NHLers wary of Afghan pucks

LANCE HORNBY

, Last Updated: 7:22 AM ET

KANDAHAR -- The IED team nickname them "hockey pucks."

But no one on the visiting team of former NHL stars was anxious to see the round, black land mines in action, usually buried just below tire ruts and concentrated on the roads that military vehicles frequent.

The puck was one of several crude but numerous Taliban improvised explosive devices put on display for visitors yesterday, some found just a slap shot away before Kandahar Airfield was secured a few years ago.

They included everything from old Soviet anti-personnel mines dumped by the thousands here in the 1980s, to IEDs that are charged by dead batteries the Taliban once scrounged from the garbage around Kandahar Airfield, binding as many as 50 to get enough juice for a blast.

Mike Gartner almost had a hernia picking up the worst offenders, the 25-kilo mines, which the Taliban hide in common Afghan cooking pots to avoid detection, while Colin Patterson baked for a few seconds inside a 50-kilo bomb disposal suit.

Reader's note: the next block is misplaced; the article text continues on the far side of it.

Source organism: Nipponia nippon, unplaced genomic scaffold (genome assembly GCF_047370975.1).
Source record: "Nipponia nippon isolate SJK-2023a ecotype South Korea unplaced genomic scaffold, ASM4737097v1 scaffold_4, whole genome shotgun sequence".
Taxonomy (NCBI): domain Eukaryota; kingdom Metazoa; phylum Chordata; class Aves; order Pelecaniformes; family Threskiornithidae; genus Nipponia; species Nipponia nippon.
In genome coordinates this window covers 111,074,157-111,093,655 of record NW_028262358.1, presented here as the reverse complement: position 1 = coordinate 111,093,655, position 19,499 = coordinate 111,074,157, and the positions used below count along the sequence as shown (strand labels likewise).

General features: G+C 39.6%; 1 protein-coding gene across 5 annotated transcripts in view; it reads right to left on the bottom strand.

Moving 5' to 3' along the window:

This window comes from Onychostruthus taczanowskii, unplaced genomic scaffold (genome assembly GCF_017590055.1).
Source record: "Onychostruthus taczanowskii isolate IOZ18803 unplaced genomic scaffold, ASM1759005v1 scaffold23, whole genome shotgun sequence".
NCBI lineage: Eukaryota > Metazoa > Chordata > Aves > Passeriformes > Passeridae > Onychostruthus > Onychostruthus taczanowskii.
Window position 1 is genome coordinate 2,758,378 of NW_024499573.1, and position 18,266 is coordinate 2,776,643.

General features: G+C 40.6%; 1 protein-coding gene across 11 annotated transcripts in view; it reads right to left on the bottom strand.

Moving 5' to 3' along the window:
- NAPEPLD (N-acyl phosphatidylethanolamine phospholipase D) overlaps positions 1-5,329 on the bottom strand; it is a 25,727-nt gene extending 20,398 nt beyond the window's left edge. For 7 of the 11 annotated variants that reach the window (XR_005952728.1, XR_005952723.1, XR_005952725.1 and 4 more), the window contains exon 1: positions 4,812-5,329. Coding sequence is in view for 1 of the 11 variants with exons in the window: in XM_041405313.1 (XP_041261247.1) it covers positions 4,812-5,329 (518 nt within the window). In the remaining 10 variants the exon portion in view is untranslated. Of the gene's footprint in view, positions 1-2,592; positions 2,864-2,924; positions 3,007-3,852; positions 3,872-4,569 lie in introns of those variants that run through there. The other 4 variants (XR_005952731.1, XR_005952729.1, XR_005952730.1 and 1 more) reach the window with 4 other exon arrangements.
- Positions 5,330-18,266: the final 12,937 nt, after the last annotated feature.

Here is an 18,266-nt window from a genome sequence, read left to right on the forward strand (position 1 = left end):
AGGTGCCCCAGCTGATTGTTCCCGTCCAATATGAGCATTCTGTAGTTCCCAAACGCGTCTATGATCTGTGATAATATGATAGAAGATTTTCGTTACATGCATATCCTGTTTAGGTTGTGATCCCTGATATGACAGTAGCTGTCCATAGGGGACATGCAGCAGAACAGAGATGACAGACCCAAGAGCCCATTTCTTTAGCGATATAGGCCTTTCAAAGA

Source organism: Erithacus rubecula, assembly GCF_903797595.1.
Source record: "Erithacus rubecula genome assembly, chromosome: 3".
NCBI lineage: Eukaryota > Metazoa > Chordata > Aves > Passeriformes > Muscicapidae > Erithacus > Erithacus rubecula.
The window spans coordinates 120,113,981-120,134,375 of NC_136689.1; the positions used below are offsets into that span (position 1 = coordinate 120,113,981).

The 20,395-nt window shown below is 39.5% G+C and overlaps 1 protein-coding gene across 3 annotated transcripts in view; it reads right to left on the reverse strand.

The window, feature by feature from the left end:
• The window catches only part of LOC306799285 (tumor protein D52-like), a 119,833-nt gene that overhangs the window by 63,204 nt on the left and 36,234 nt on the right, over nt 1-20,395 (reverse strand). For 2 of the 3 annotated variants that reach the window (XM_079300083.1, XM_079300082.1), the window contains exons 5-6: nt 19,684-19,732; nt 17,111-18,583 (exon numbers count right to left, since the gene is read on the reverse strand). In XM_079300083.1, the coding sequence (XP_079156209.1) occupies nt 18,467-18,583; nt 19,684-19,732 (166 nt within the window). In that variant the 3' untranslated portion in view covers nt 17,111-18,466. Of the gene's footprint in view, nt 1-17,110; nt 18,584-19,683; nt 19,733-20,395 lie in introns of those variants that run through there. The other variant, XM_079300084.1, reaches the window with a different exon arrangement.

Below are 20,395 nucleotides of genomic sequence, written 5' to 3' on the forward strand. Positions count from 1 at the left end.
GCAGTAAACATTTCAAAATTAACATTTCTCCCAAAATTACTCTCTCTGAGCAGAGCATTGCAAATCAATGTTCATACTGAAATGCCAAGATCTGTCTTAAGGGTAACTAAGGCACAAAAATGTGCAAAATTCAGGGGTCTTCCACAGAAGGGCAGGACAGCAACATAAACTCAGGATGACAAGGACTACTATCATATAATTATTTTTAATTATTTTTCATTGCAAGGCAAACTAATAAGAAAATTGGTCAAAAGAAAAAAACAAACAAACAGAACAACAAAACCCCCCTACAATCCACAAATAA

The explosives have been responsible for numerous Canadian casualties.

But the Canadian IED Defeat Team keeps gaining ground with modern detection, using ground and air intelligence and robots to locate and dismantle them.

As part of their tour, players were taken to a shooting range where Brad Dalgarno edged Dave Hutchison in an accuracy competition with C-7 and C-9 machine-guns.

"It reminded me of an Al MacInnis shot," Patterson said jokingly of his former Calgary Flames teammate. "This was an incredible experience; the noise, the heat, the hot cartridges flying all over (one striking an unsuspecting Troy Crowder in the groin). But it gives you an idea of the dangers and conditions (soldiers) face out here."

As a practical joke on the players, officers in charge of the firing range unveiled giant picture targets of Don Cherry, Ron MacLean and former players association boss Alan Eagleson.

"Looks like Al is having digestion problems," kidded Hutchison when he spotted some holes in the latter's picture.


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